Part movie review, part psychoanalysis, part critique of social media, Zadie Smith starts with a review of “The Social Network” and ends up trying to capture the meaning of social networking. I tend to view these types of articles as “old people scared of something new”. And Smith adds on a healthy helping of perceived class superiority, for example, when she can’t help but pity the poor, uneducated masses who write on the facebook walls of the dead.
I’ve noticed—and been ashamed of noticing—that when a teenager is murdered, at least in Britain, her Facebook wall will often fill with messages that seem to not quite comprehend the gravity of what has occurred. You know the type of thing: Sorry babes! Missin’ you!!! Hopin’ u iz with the Angles. I remember the jokes we used to have LOL! PEACE XXXXX
When I read something like that, I have a little argument with myself: “It’s only poor education. They feel the same way as anyone would, they just don’t have the language to express it.” But another part of me has a darker, more frightening thought. Do they genuinely believe, because the girl’s wall is still up, that she is still, in some sense, alive? What’s the difference, after all, if all your contact was virtual?4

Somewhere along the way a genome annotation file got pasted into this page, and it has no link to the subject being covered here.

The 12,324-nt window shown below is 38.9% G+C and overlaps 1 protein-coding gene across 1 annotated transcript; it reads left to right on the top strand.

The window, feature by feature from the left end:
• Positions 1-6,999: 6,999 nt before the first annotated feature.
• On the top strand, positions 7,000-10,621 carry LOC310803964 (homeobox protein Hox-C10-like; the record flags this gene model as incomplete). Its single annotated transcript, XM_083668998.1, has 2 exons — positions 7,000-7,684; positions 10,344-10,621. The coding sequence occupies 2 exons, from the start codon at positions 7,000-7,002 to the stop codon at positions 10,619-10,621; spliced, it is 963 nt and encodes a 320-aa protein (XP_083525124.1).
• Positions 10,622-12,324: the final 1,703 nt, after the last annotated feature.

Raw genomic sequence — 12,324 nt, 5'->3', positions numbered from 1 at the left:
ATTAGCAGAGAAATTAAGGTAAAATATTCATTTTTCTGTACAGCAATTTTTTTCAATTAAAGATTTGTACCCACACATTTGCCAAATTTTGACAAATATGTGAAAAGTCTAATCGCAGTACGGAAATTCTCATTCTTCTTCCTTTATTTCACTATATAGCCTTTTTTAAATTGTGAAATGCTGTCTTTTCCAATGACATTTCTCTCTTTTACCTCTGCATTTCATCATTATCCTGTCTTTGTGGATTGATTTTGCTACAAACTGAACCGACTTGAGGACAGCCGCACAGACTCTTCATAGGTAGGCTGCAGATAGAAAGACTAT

Put aside your fears Ms. Smith, the uneducated masses need not trouble you. People mourn the dead in lots of different ways. Some people even think the dead are with us, but I’m fairly certain that the unwashed masses can still see and comprehend the difference between a facebook page and a live person. Side note: A couple months ago, facebook recommended that I “friend” an old friend who I knew was dead. Apparently, a fairly common problem. Curious, I wandered over to his site to find that on the anniversary of his death, and intermittently throughout the year, another friend of his, who I didn’t know, would post on his wall. Generally simple things like, “Miss you still” or “Thought I’d just sit here for a while.” Personally, I thought it was touching. And Mrs. Smith would presumably approve the correct usage of mourning vocabulary.
Anyway, despite the obvious flaws, I think the whole piece is worth a read, especially the concept of “software lock-in”. Really interesting concept on how individual choices early on can bind the rest of us down the road. The example that brings it home: the reason for facebook’s blue/white color scheme. Apparently, the main reason is that its founder is red/green color blind. So blue it is for all the rest of us.